2.  Maps I've Created

I first discuss some design principles I like to incorporate, then there are sections for each of the downloadable maps.  At the beginning is a summary table with all of them listed and available for download, if you'd like to skip the descriptions.

Here are the sections below:

Table of Contents
2.1  All of the Maps A table with downloads for all of the maps.
2.2  Design Principles Some brief comments on map design.
2.3  Ionian Pathways My first Version 2 map, with highways, a temple, and hills.
2.4  ContestFFA The gold-medal winner from the 2004 map contest
2.5  Contest CTF My capture-the-flag map from the same contest
2.6  Collaborator 1 Four map makers did this together, one for each quarter.
2.7  First Map: Two Fortresses My very first BZFlag map: two castles in opposite corners.
2.8  Borg Cube My 2nd map, a Borg cube up in space, with nearby starships.
2.9  Valley of the Dammed A lake with a dam, and a hollow mountain.
2.10  MadCity Extended The original MadCity increased in size with new buildings.
2.11  MadCity Reflected A mirror image of the original (modified) MadCity.
2.12  MiniMap An experiment in making a smaller map.
2.13  Minas Tirith A 1st draft of a Minas Tirith/Minas Ithil/Minas Morghul map.
2.14  Wild West map A very large map with scattered towns, like the Great Plains.
2.15  The Two Towers Two vertical structures for inter-building fighting.
2.16  UnitBlocks A map based on multiples of a basic size, like kids' blocks.
2.17  Arena A very sparse map for two players, done by request.
2.18  Other Designs Some notes on possible designs.

2.1 All of the maps

For convenience, here are all of the maps described below:
Name File BZFlag Version targetted
Ionian Pathways Ionian.zip 2.0
ContestFFA ContestFFA.bzw 1.10.2
ContestCTF ContestCTF.bzw 1.10.2
Two Fortresses firstmap.zip 1.10.2
Borg Cube borgmap.zip 1.9 (probably OK for later versions)
Valley of the Dammed valley.zip 1.10.2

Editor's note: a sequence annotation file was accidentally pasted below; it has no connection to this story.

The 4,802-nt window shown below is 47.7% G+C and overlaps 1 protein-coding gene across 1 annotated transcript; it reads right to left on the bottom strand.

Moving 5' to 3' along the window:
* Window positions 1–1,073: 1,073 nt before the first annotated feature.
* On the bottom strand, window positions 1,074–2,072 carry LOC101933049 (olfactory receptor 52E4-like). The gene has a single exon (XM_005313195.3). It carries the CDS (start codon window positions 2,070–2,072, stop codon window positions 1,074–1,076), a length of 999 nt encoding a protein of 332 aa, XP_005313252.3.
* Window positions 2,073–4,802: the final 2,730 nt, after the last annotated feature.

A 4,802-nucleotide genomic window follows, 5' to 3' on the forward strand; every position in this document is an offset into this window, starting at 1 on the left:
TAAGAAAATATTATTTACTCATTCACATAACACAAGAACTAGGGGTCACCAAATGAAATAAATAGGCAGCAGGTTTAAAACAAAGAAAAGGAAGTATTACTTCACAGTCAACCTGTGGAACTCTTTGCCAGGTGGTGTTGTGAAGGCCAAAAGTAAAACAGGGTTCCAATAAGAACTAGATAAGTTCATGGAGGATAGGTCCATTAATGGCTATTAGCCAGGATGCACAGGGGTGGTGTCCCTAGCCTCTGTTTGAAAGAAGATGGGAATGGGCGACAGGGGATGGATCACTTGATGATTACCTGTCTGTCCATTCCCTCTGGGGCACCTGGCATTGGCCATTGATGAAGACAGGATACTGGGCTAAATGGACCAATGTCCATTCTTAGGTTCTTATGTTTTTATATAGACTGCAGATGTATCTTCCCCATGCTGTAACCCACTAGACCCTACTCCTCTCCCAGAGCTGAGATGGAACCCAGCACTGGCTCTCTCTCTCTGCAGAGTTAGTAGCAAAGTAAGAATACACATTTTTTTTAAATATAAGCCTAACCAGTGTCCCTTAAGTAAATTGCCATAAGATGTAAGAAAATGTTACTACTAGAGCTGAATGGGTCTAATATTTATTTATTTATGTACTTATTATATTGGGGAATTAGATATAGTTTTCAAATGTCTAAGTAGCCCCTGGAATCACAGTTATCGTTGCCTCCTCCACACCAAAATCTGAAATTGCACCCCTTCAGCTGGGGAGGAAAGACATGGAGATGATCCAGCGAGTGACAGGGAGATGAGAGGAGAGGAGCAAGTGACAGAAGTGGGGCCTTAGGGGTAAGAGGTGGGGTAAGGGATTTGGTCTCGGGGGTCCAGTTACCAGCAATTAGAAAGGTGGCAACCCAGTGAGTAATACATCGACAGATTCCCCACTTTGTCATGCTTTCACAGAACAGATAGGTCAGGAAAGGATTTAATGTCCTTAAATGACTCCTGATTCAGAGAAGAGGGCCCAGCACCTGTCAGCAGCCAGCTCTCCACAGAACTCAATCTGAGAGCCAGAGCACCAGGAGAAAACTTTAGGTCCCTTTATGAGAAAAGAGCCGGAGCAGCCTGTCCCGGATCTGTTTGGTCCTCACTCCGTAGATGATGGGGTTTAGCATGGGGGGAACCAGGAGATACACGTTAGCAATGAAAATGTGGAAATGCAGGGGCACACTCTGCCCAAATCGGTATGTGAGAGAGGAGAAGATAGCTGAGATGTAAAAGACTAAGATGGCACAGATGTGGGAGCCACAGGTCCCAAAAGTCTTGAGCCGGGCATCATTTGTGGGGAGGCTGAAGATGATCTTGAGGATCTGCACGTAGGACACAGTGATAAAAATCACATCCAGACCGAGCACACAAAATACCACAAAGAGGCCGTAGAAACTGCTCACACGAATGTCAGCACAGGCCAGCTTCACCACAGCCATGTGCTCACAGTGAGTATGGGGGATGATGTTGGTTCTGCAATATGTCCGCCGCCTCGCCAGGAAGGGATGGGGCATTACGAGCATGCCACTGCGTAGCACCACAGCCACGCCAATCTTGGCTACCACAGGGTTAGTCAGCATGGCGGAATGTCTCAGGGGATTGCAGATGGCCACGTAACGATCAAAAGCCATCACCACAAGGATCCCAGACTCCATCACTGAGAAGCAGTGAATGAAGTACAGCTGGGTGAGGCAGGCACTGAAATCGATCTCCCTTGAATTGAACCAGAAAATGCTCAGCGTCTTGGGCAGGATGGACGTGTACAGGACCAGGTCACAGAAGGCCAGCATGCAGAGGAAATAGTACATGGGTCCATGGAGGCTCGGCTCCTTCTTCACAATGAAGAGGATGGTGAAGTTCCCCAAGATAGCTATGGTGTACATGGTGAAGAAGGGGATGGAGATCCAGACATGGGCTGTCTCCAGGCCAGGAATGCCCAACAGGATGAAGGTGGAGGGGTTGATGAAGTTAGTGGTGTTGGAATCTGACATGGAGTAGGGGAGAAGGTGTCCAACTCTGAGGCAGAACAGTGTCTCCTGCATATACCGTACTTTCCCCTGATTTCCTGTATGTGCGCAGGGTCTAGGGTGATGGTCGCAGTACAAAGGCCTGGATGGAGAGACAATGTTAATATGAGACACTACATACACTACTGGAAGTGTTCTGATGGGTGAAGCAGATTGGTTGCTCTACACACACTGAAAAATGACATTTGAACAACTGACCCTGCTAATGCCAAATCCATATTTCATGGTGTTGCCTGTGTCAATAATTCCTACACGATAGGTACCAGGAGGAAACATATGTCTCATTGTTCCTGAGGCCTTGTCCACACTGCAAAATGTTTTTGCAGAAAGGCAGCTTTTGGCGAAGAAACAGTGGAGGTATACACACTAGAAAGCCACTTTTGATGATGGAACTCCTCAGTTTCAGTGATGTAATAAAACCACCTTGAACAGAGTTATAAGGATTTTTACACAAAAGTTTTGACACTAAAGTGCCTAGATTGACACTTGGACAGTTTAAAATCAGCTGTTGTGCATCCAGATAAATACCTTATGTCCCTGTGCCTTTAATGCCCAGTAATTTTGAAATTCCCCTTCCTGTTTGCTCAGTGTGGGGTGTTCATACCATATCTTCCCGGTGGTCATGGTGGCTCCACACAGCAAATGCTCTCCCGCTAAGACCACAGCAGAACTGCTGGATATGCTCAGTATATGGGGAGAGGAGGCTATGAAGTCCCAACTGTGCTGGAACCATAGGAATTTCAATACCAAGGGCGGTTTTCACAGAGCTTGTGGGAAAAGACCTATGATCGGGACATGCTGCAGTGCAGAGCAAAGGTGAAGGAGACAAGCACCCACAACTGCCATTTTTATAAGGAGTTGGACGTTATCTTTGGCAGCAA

(Original Madcity - not mine) MadCity.zip 1.10.2
Big MadCity bigmadcity.zip 1.10.2
MadCity Reflected MirrorMadCity.zip 1.10.2
MiniMap MiniMap.zip 1.10.2
Minas Tirith minastirith.zip 1.10.4
Wild West map HugeMap.map 1.10.6
Two Towers TwoTowers.map 1.10.6
Unit Blocks UnitBlocks.map 1.10.6
Arena Arena.bzw 1.10.4

2.2  Design Principles

I've played on a variety of maps, many of which are excellent; one of my favorites is a modified form of the modified MadCity map, available here in zip format (while I had nothing to do with writing it or making the later modifications, I want to help make it widely available).  I believe that the original MadCity was by someone known as Grape of Wrath; this was then modified and ran on the Turkey.Moongroup server and Hashmark, among others. (Below I present a 600x600 size map which extends the modified version of MadCity; see section 2.4)

From it and other maps I've distilled a few principles I like to see in maps:

1.  Commonality of heights: for every position at a particular level, there is another within range to allow attack.  This doesn't have to be uniformly true by any means; but if it is rarely true, it's hard to fight well without special flags.

2.  "Neighborhoods": rather than a map of uniform (or similar) structure over its entire playable area, it is more fun to have different distinct parts of the map, with different aesthetics, advantages, and disadvantages.  This lets you pick your ground based on your mood, your flag, or teaming opportunities.

3.  Enabling powerful flags: I like maps which have sweet spots for tanks with particular weapons.  There shouldn't be too many, but if you grab a Laser flag, or a Guided Missile flag, it's fun to be able to milk all of the advantage out of it you can before your (inevitably short) run with it ends.  These positions should be flawed, so that they're not impregnable.  (More on this in the section "Thoughts on the Game" .)

4.  The map should be interesting and rewarding to explore, but not so complicated that it cannot be understood roughly equally by new players on the map and those with more experience.

2.3  Ionian Pathways

This is my first map using the new features available in version 2, and it may be downloaded here: Ionian.zip.  It has several novel features: Gaussian hills, Highways, and a Greek temple.  I named it Ionian Pathways because I really focused on various routes through the map, rather than on creating particular neighborhoods (though those are certainly there).  It is quite open, which would be great for Laser.

The highways in this map let you move quickly from one part of the map to the other; each highway has two lanes, going in opposite directions, which move you quite rapidly if you get up on them.

The Gaussian hills are mainly for eye appeal and laser ricochet; they are pretty easy to go down, almost impossible to go up.

2.4  Contest FFA

This was the gold medal winner in the 2004 Map Design Contest, see for example http://www.cruzan.info/bzflag/2004.html.  You may download it here: ContestFFA.bzw

Here are some excerpts from the description I submitted with the map: